Finding Hope amidst the Growing Gloom

George Forster’s painting of the mysterious bird of Ulieta

Becoming acquainted with people from all over the world is one of the joys this blog has offered me. I especially prize my friendship with Farida Bag of Kampala, Uganda, who writes eloquently on a range of topics, especially race. She also has an unerring eye for the right poem for the right occasion, as you will see below. Over the past three years I have taken a number of her poetic suggestions and turned them into posts.

 I recently sent Farida a copy of How Beowulf Can Save America, and in her thank you note she made observations that (with her permission) I share with you. They have had the salutary effect of reminding me that the American election is not all that is going on in the world. Farida only sent the final two stanzas of the Thomas Hardy poem below–the two hopeful stanzas–but I have printed the poem in its entirety to show the depression with which the poet struggles.

By Farida Bag, Kampala, Uganda

Dear Robin,

I see your posts on the political actors right now, and I’m trying very hard to stay optimistic while at the same time maintaining a “que sera, sera” attitude. I’ve avoided the American news in general as I’ve been trying to focus on local issues (talk about despair!!). We’re celebrating 50 years of independence tomorrow (October 11). It is unclear to me and many others why that mark of fifty years should be so significant in a country that is so corrupt and so far behind its neighbors in many ways. It is also one in which few people have benefited from the economic advancements lauded by the International Monetary Fund et. al. Indeed, the support of the current government by those institutions is to be questioned in and of itself.

As I said, I am trying to find ways to stay optimistic. Reading is one of those ways. I am reading two very different novels: Embers by Sandor Marai and The Conjurer’s Bird by Martin Davies. I am not a nature-oriented person but I have found myself captivated by the latter and the protagonist’s search for “the Mysterious Bird of Ulieata.” I think it’s supposed to be a kind of thrush.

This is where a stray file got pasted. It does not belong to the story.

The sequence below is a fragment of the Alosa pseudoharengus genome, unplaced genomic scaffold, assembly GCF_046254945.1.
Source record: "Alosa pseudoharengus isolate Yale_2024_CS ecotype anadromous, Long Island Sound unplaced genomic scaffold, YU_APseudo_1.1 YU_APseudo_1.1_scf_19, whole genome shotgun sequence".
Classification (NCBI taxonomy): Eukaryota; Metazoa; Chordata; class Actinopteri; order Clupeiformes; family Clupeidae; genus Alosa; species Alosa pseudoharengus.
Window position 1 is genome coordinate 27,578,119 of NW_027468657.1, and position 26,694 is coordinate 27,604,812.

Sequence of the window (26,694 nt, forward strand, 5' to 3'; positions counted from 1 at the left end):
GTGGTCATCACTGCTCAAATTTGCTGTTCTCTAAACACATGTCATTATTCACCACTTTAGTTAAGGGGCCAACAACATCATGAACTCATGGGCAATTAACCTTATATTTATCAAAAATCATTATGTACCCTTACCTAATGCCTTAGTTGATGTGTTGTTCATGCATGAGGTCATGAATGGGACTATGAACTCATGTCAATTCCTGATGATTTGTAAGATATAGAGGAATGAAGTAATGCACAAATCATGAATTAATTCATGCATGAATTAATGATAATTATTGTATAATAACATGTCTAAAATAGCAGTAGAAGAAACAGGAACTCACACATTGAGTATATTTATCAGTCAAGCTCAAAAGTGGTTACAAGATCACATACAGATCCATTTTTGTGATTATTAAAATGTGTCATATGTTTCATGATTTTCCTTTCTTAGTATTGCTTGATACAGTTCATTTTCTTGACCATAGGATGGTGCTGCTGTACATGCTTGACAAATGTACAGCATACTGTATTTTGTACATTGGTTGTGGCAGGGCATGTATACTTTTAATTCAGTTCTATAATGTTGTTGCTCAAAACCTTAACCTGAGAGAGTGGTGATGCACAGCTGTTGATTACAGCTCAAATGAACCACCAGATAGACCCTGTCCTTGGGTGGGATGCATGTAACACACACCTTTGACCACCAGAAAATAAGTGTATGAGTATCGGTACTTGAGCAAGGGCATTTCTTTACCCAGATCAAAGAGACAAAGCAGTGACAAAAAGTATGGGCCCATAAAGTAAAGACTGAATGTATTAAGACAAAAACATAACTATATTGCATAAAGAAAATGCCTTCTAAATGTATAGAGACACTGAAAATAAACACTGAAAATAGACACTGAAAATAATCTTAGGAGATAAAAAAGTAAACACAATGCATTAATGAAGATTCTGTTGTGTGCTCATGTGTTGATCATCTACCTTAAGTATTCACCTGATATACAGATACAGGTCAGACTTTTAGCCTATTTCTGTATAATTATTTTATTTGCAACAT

I don’t know anything about birds but today I looked up poems about birds. I like the one by Hardy from which I posted below and thought it fitting in these political/economic times.

Robin, thank you again for sending me a copy of How Beowulf Can Save America.”

Wishing you a blessed autumn,


The Darkling Thrush

By Thomas Hardy

I leant upon a coppice gate
When Frost was spectre-grey,
And Winter’s dregs made desolate
The weakening eye of day.
The tangled bine-stems scored the sky
Like strings of broken lyres,
And all mankind that haunted nigh
Had sought their household fires.

The land’s sharp features seemed to be
The Century’s corpse outleant,
His crypt the cloudy canopy,
The wind his death-lament.
The ancient pulse of germ and birth
Was shrunken hard and dry,
And every spirit upon earth
Seemed fervourless as I.

At once a voice arose among
The bleak twigs overhead
In a full-hearted evensong
Of joy illimited;
An aged thrush, frail, gaunt, and small,
In blast-beruffled plume,
Had chosen thus to fling his soul
Upon the growing gloom.

So little cause for carolings
Of such ecstatic sound
Was written on terrestrial things
Afar or nigh around,
That I could think there trembled through
His happy good-night air
Some blessed Hope, whereof he knew
And I was unaware.

The poem had the effect on me that Farida said it would. I hope it does the same for you.

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  • Literature is as vital to our lives as food and shelter. Stories and poems help us work through the challenges we face, from everyday irritations to loneliness, heartache, and death. Literature is meant to mix it up with life. This website explores how it does so.

    Please feel free to e-mail me [rrbates (at) smcm (dot) edu]. I would be honored to hear your thoughts and questions about literature.

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